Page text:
Itchy, flaky, and downright irritating – meet the many common side effects of dry skin. As a result of moisture loss, the skin becomes rough, dull, and cracked. From your face to your feet, dry skin can sneak up on even the most skin-conscious people during the winter. To prevent dry skin this winter:
Itching to learn more? Here’s everything to know about dry, winter skin.
Dry skin is most often the result of cold weather, hard water, and commercial products. Winter is the most common of the three. When the weather gets colder, humidity drops. This means that your skin no longer receives the natural moisture it craves. The result? Dry, tight skin. To make matters worse, cold weather also means cranking up the heater. While it might warm you up, the dry air lacks moisture and dehydrates your entire body – including your skin, lips, nose, and throat.
When it comes to dry skin, your skincare routine may be doing more harm than good. Fragrances and alcohol-based products contain drying properties that can damage your skin. This includes acne creams, serums, and toners. You may also notice that washing your hands causes flaky skin. Many soaps clean surfaces by stripping oil from the surface. In other words, they remove naturally-occurring oils (and moisture) from your skin.
One of the most overlooked causes of dry skin relates to the water that trickles from your faucets. Hard water contains minerals (like calcium and magnesium) that build up on your skin and wick away moisture. The same can be said about hot water. While you may enjoy a hot, steamy shower, your skin may not.
Drinking water shouldn’t be the only measure you take to overcome dry skin. That said, it can help hydrate your skin from the inside out. Like all cells in the body, skin cells are made up of water. In fact, they depend on water to help flush out toxins and keep you healthy. As so, drinking enough water throughout the day can help skin cells to flush out toxins that may be contributing to your dry skin. While you hydrate from the inside-out, don’t forget to hydrate from the outside-in, too.
Softening water in your home can have countless benefits when it comes to your skin. With water softeners like Culligan’s water softening systems, you can achieve hydrating, neutralizing, and illuminating effects. These systems help combat water hardness by filtering out the harsh, dehydrating minerals that can linger on your skin. The bottom line? Soften your water to soften your skin.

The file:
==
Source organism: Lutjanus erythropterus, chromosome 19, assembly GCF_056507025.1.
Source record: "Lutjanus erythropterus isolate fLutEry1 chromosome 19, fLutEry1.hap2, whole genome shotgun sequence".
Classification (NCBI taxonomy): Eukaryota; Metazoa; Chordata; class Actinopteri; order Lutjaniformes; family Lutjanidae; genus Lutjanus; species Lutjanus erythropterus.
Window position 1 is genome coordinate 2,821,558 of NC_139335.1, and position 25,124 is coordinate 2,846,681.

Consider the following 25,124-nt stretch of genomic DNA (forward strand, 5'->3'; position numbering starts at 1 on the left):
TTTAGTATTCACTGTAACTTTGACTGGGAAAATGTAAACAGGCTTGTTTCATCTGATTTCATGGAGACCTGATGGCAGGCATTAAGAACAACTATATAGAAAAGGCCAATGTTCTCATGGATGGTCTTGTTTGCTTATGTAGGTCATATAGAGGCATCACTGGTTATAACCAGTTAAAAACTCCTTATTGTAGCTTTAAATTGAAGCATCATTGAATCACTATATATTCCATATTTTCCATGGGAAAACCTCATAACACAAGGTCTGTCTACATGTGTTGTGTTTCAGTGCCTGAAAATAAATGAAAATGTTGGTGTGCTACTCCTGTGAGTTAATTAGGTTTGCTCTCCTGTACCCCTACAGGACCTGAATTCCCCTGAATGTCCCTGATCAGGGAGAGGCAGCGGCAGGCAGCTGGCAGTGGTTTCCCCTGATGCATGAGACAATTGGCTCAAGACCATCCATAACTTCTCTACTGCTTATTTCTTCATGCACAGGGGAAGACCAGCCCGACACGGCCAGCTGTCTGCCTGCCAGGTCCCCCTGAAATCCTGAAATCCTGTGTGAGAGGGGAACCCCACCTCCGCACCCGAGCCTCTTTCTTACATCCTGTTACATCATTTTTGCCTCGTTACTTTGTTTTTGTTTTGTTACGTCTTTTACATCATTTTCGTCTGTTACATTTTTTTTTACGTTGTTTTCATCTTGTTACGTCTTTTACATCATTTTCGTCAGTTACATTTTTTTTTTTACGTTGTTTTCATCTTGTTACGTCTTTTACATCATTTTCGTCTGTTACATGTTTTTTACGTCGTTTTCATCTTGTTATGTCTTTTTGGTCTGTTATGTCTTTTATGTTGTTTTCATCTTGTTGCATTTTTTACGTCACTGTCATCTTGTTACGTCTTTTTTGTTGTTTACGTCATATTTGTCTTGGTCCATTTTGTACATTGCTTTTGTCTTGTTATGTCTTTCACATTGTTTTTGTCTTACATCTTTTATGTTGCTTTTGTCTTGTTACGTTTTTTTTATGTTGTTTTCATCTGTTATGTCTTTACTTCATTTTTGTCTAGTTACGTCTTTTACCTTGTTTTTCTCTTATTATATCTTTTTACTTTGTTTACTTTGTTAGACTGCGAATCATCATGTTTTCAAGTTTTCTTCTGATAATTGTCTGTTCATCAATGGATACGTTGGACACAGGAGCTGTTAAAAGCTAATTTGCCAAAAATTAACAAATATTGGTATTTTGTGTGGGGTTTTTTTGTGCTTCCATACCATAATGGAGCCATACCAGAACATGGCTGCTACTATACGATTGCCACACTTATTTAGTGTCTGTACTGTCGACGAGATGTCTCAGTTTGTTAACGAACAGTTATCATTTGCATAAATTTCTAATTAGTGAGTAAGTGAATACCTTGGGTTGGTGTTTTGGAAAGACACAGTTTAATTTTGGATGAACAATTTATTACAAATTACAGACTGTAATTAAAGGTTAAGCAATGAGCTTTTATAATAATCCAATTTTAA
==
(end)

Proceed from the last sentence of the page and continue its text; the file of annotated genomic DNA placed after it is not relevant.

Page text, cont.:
Moisturizing is key to combating dry skin. Applying a non-fragrant, hydrating cream post-shower can help lock in moisture—be sure to reach for a non-fragrant cream so you don’t reverse the benefits of the moisturizer.
Humidifiers have long helped fight common colds but they can help soothe dry winter skin, too. In fact, humidifiers help restore moisture in the skin, eyes, nasal passages, and lips. As a best practice, turn on your humidifier in your bedroom as soon as you turn on the heater in your home. Set it to 60% to help replenish the outermost layer of your skin. Make sure to use distilled water as well. Water filters like Culligan’s Water Filtration Systems provide clean water and can prevent a build-up of minerals in your machine. Minerals found in unfiltered water may even cause bacterial growth that can reverse the healing effects of the humidifier.
There’s nothing as inviting as a hot shower after a cold day. But, it might be worth fending off the temptation for your skin’s sake. Hot water can remove the skin’s protective oils, leaving you with flakey, irritated skin. Rather than cranking the knob all the way to the right, opt for warm water in the middle. This will give you the warmth you want while retaining the moisture and natural oils your skin needs.
From weather and water to soaps and serums, there are countless ways you could be drying out your skin. As winter approaches, make sure you’re equipped to lock in moisture with the right skin care products and water softening systems.